Beware of fake currency exchanges; Make that “video call” else…

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Regulators and security experts repeatedly issue warnings to educate people about online fraud. Unfortunately, these warnings are mostly ignored and cybercriminals continue to trick people with impunity, especially with tricks aimed at catering to greed for quick money. The promise of riches through currency trading is a new trick to trick people with the greed factor, while sextortion is a trick that plays on the “fear factor” and involves outright blackmail. Let’s look at the two types of fraud.

Amdani Solution aka Currency Trading Fraud

In Indore, a gang opened their office in the name of Amdani Solutions and attracted several investors with huge returns through foreign currency trading (forex trading). The gang allegedly opened nearly 500 demat accounts in the name of a group of investors, who handed over their money to the scammers without knowing anything about currency exchanges. The gang controlled all accounts through an app they developed called MetaTraders.

A report of Hindustan time Said, the gang collected money from investors in a separate bank and a different set of demat accounts. “The amount reflected in the demat account was visible to the client only in figures, which seemed to be increasing but in reality it was not. For this reason, the client trusted and invested more silver.”

“Later, when the client wanted to profit from this amount, more money had to be transferred to different bank accounts in the name of GST conversion and settlement charges,” the report said, quoting an official from the police.

Cybercriminal wing of Uttar Pradesh Police (UP) has arrested Shoib Mansoori, a key member of the gang, from Indore.

Around 500 of these frauds, dematerialized accounts were opened and people from different states were duped out of around Rs 15 crore, the report says.

The lesson here is to never invest your hard earned money in a product you don’t understand.

Naked video calls and sextortion

It was a 16 second video call and an Indian Administrative Services (IAS) cadre officer has not slept properly for the past 18 months. His family life is in shambles and he is under intense stress.

In February last year, the officer received a video call from a woman. Less than ten minutes later, he received his transformed photograph with the woman in a compromising position. Before he could realize what had happened, these photographs were sent to his wife and daughters via WhatsApp.

The number from which he received the video call became unavailable. However, he received a call on his landline demanding Rs5 lakh for not making the morphed photos go viral. The IAS officer filed a complaint and the criminals were found, but they were released on bail within five months.

Triveni Singh, Superintendent of Police of UP’s Cyber ​​Crime Cell, told IANS: “The peak crime in today’s cyber world is related to nude photos that are transformed from ‘video calls. You answer a video call and the scammers take screenshots and turn them into nudes which are then used for blackmail.’

Even former Central Information Commissioner (CIC) Shailesh Gandhi received a WhatsApp video call on his mobile. When he saw a girl undressing on the other side, he immediately cut the call. Later, he also received a message on WhatsApp but did not respond.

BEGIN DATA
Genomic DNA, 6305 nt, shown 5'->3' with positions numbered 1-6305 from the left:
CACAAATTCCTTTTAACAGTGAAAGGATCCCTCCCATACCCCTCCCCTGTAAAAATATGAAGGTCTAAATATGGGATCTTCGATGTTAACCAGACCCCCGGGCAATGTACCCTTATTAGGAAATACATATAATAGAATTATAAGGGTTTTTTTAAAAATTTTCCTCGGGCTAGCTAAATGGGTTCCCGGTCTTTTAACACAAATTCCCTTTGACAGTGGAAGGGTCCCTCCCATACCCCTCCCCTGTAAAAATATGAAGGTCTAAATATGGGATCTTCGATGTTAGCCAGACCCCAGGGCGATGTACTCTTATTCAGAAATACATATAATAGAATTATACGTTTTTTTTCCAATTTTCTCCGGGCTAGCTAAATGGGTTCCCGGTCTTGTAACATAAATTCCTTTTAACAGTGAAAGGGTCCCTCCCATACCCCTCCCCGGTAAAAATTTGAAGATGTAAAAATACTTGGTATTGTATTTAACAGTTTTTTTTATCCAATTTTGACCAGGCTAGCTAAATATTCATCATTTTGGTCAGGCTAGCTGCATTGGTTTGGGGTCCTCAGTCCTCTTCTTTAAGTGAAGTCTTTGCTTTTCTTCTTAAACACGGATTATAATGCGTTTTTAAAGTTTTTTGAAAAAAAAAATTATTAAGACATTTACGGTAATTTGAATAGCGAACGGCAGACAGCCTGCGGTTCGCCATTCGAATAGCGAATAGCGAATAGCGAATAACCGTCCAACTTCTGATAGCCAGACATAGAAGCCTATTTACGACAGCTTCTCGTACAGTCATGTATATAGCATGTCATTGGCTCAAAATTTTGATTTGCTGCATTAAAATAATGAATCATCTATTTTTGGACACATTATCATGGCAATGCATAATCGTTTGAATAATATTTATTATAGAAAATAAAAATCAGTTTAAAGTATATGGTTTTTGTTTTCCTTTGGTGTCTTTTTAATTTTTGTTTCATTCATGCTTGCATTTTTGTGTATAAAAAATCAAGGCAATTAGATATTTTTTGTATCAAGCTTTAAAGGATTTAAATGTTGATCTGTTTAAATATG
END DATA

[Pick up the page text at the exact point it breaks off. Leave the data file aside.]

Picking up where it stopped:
However, two days later he received a call from a person claiming to be former IPS officer Rakesh Asthana who told him that action would be taken against the former CIC. Mr. Gandhi disconnected the call and filed an FIR at the Santacruz police station. The case is registered under sections 385 and 66(E) of the Indian Penal Code (IPC).

“The whole system seems to be afflicted with learned helplessness,” says Mr Gandhi. “A significant portion of cybercrime comes from a mobile phone. The owners of the SIM card can be easily identified. These are most likely issued on false documents. If so, dealers or agents who accepted false identities should be held accountable. An automated system could easily be designed to handle most of the process. This would encourage citizens to report fraud. Instead of victims, perpetrators should be scared.”

In another case, a well-known lawyer also received a video call, followed by a request for money. He files an FIR at the nearest police station.

As the number of sextortion cases increases, the victim must file an FIR so that there is proper action against the culprits.

According to reports, the tri-junction of Haryana, Rajasthan and UP has quickly become the ‘New Jamtara’ of sextortion rackets. The gangs operate in the Mewat region of Haryana. Besides, Bhiwadi, Tijara, Kishangarh Bas, Ramgarh, Laxmangarh in Alwar and Nagar, Pahadi and Govindgarh in Bharatpur are also major areas from where these cyber thugs operate.

According to an IANS report, in just eight months in 2021, police in Rajasthan recorded complaints of cheating to the tune of Rs55.56 crore. Most of these cases are related to sextortion. At least 36 gangs have been dismantled and 600 defendants arrested by Alwar police in the sextortion cases.

How do I report cyber fraud?

Report cybercrimes to the National Cybercrime Reporting Portal http://cybercrime.gov.in or call the national toll-free hotline number, 1930. Follow on social media: Twitter (@Cyberdost), Facebook (CyberDostI4C), Instagram (cyberdostl4C), Telegram (cyberdosti4c).
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